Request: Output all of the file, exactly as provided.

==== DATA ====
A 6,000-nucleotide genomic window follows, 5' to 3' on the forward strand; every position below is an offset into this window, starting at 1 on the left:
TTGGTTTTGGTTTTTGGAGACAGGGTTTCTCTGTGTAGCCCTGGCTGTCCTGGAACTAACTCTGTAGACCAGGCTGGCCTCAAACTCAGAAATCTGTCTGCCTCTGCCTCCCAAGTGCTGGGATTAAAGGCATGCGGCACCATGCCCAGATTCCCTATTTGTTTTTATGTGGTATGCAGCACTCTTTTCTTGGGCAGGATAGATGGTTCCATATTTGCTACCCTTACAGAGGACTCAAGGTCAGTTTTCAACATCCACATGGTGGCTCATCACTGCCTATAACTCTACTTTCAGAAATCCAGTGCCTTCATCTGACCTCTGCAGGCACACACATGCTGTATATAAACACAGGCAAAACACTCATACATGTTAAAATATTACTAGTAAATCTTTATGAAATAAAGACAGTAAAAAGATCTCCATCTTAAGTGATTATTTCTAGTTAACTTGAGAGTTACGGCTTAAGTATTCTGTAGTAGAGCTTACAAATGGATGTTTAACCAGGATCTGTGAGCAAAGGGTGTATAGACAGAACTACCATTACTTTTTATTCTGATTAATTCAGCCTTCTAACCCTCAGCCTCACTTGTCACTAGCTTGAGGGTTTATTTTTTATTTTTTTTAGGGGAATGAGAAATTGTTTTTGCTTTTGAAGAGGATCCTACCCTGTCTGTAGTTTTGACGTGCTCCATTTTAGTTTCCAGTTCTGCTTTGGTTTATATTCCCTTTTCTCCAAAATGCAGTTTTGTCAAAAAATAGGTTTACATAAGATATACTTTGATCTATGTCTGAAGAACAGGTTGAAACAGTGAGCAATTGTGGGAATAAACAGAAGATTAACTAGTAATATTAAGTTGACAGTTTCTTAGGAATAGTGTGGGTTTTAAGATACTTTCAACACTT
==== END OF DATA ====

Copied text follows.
A 6,000-nucleotide genomic window follows, 5' to 3' on the forward strand; every position below is an offset into this window, starting at 1 on the left:
TTGGTTTTGGTTTTTGGAGACAGGGTTTCTCTGTGTAGCCCTGGCTGTCCTGGAACTAACTCTGTAGACCAGGCTGGCCTCAAACTCAGAAATCTGTCTGCCTCTGCCTCCCAAGTGCTGGGATTAAAGGCATGCGGCACCATGCCCAGATTCCCTATTTGTTTTTATGTGGTATGCAGCACTCTTTTCTTGGGCAGGATAGATGGTTCCATATTTGCTACCCTTACAGAGGACTCAAGGTCAGTTTTCAACATCCACATGGTGGCTCATCACTGCCTATAACTCTACTTTCAGAAATCCAGTGCCTTCATCTGACCTCTGCAGGCACACACATGCTGTATATAAACACAGGCAAAACACTCATACATGTTAAAATATTACTAGTAAATCTTTATGAAATAAAGACAGTAAAAAGATCTCCATCTTAAGTGATTATTTCTAGTTAACTTGAGAGTTACGGCTTAAGTATTCTGTAGTAGAGCTTACAAATGGATGTTTAACCAGGATCTGTGAGCAAAGGGTGTATAGACAGAACTACCATTACTTTTTATTCTGATTAATTCAGCCTTCTAACCCTCAGCCTCACTTGTCACTAGCTTGAGGGTTTATTTTTTATTTTTTTTAGGGGAATGAGAAATTGTTTTTGCTTTTGAAGAGGATCCTACCCTGTCTGTAGTTTTGACGTGCTCCATTTTAGTTTCCAGTTCTGCTTTGGTTTATATTCCCTTTTCTCCAAAATGCAGTTTTGTCAAAAAATAGGTTTACATAAGATATACTTTGATCTATGTCTGAAGAACAGGTTGAAACAGTGAGCAATTGTGGGAATAAACAGAAGATTAACTAGTAATATTAAGTTGACAGTTTCTTAGGAATAGTGTGGGTTTTAAGATACTTTCAACACTT